Like a gazelle he leapt out into the road and was immediately hit head on by a noisy, flashing, speeding ambulance. As his head smashed into the windshield, everything seemed to go into slow motion. He noticed the driver was the woman with the skull tattoo, a look of horror on her face as she watched Stanley’s face smush up against the window like a child looking at a Christmas display in a toy store. He slowly flipped through the air like a graceful broken, ballerina as blood spurted from his forehead. As his body spun in the air, time almost came to a standstill as he saw the cashier through the store window give the lotto ticket to the young mother. His legs hit the sidewalk first, crumpling under him in agonising pain, then his wrist with the time manipulator on it bent backwards and smashed hard into the concrete and sent out purple and blue sparks. Finally his head hit the floor with a massive crack. From the strange twisted angle he landed on the sidewalk, he could just see the lotto numbers appearing on the TV screen in the store and could hear a mixture of the sound of a baby crying and a young woman’s voice screaming “I’ve won! I’ve WON!”as everything faded to black. 

Janice, for that was the name of the lady paramedic, screeched the brakes of the ambulance to a standing halt. She leapt from the drivers seat and ran to where the crazy dude must have landed. She looked around bewildered. There was no one there. All that was visible was a faint blue and purple glow, shimmering in the air. 

———————

At first he thought nothing had happened. He was still sat at the kitchen table, in front of the laptop. Then he noticed whistling coming from the bathroom and remembered he had gone to the toilet at around a quarter to eight. He looked at the time in the corner of the laptop. It had just passed 7:43. He quickly tapped the laptop to get to the website so he could buy the lotto ticket

June 22, 2021 15:45

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6 comments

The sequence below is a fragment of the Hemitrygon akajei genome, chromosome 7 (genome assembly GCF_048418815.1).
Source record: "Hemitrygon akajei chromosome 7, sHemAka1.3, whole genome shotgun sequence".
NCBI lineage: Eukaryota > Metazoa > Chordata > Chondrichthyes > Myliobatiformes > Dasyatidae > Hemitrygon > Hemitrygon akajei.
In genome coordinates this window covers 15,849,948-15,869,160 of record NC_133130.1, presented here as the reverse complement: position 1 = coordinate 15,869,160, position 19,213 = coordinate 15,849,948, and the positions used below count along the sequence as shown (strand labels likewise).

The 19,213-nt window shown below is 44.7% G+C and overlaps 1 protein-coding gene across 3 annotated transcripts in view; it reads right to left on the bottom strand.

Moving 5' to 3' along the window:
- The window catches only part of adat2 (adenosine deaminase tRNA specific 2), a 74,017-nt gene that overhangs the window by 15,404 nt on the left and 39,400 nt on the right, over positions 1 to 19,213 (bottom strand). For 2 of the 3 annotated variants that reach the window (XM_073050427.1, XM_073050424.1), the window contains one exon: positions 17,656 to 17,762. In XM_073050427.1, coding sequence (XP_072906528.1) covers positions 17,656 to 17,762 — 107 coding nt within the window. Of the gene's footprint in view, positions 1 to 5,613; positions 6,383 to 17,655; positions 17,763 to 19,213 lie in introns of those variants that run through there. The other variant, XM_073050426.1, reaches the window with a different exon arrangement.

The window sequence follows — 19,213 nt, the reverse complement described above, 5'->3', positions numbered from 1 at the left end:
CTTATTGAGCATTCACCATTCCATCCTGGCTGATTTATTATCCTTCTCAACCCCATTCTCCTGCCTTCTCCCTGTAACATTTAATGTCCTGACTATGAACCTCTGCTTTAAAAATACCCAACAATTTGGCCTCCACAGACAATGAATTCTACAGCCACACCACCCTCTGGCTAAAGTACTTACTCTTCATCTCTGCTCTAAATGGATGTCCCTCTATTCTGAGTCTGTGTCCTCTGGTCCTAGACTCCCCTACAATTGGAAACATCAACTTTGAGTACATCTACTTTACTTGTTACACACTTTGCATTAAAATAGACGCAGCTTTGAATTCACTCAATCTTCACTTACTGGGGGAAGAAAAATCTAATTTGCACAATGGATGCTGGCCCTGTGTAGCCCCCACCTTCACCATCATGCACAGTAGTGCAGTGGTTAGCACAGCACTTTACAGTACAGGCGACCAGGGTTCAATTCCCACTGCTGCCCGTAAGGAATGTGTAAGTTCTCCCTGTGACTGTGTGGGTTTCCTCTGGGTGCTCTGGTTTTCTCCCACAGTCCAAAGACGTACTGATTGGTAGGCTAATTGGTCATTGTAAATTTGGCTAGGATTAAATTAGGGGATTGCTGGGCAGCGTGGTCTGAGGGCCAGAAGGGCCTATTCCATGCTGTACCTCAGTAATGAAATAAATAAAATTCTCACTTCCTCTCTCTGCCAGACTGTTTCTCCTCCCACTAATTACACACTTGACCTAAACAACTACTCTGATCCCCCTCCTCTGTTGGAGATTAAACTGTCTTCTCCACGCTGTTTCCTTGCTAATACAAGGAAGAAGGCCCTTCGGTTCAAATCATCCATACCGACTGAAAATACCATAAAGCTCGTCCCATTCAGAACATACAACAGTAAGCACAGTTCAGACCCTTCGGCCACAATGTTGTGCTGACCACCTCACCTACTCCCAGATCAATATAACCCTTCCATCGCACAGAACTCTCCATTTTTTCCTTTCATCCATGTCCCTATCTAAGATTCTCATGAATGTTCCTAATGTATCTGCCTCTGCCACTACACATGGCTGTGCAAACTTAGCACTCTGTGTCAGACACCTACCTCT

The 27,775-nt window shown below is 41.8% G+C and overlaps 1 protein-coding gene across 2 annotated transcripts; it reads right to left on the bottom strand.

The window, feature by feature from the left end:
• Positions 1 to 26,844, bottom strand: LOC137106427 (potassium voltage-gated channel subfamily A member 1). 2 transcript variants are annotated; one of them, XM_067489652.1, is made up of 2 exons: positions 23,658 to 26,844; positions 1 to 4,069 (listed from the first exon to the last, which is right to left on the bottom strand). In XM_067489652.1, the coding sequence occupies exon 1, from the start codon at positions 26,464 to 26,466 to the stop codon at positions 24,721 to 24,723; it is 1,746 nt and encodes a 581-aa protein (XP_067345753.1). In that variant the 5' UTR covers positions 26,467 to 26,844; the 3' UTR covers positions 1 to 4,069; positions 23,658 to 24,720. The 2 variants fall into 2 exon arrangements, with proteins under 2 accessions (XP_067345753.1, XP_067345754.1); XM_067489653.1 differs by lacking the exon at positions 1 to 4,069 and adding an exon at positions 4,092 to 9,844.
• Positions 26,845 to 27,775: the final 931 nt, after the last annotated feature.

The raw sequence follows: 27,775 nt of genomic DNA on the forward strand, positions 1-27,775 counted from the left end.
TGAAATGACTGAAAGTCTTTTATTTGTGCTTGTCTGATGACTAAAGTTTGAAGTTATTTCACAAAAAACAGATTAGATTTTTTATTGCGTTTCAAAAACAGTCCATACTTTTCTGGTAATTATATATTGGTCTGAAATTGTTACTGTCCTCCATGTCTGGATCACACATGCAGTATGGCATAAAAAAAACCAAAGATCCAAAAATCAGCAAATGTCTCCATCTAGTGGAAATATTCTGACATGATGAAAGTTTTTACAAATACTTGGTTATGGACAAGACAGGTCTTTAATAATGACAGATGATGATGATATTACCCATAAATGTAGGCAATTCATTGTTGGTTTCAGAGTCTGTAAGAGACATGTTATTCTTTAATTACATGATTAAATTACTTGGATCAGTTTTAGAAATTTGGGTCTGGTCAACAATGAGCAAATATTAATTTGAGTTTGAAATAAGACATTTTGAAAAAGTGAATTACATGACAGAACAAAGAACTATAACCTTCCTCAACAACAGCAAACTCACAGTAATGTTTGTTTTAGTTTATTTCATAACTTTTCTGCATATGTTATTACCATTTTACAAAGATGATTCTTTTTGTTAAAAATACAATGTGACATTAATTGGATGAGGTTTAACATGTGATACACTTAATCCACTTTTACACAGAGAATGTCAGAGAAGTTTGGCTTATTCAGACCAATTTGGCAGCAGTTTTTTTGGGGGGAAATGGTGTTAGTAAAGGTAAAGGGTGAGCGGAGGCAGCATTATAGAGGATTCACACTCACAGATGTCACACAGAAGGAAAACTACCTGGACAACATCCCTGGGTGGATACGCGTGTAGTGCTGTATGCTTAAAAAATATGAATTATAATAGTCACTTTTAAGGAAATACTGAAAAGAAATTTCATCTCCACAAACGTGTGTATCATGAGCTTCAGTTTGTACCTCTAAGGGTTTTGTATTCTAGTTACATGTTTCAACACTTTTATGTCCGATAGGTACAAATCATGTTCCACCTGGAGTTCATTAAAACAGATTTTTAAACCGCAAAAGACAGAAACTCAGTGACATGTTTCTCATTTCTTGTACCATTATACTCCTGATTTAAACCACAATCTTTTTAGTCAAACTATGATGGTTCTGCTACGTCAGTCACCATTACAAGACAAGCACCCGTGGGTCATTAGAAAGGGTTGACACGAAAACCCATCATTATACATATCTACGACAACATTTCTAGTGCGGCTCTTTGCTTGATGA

Gip Roberts
19:37 Jun 27, 2021

I see a little hyperbole in this story. People pretty much are willing to go to the ridiculous lengths Stanley did over the lottery. It was funny, and I liked the part where he's successfully time-traveled only to be met with a crappy internet connection and an out-of-order credit card reader. So much truth to all of this!

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Akshita Arora
08:11 Jul 02, 2021

Love the way you represent the story, especially the end was awesome. Along with Stanley I was also counting down as the time passed.

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James Pendleton
13:53 Jul 02, 2021

Ah, thank you so much for your comments!

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Anna Kerr
19:02 Jul 01, 2021

I liked this a lot! The ending makes me very curious to know if he was going to just keep reliving the day over and over and over… really cool concept! :)

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Link Arneson
05:06 Jun 28, 2021

This is amazing! Loved the pacing of it - each obstacle coming up until the final twist. I personally think the ending would be stronger without the last two paragraphs - knowing it loops makes it feel less tragically ironic and shocking.

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James Pendleton
09:49 Jun 29, 2021

Thank you for your great comments. I did try it first without the last couple of paragraphs but when I read it to my family they didn’t get the references throughout that he was stuck in a loop so I made it a bit clearer! Thanks again.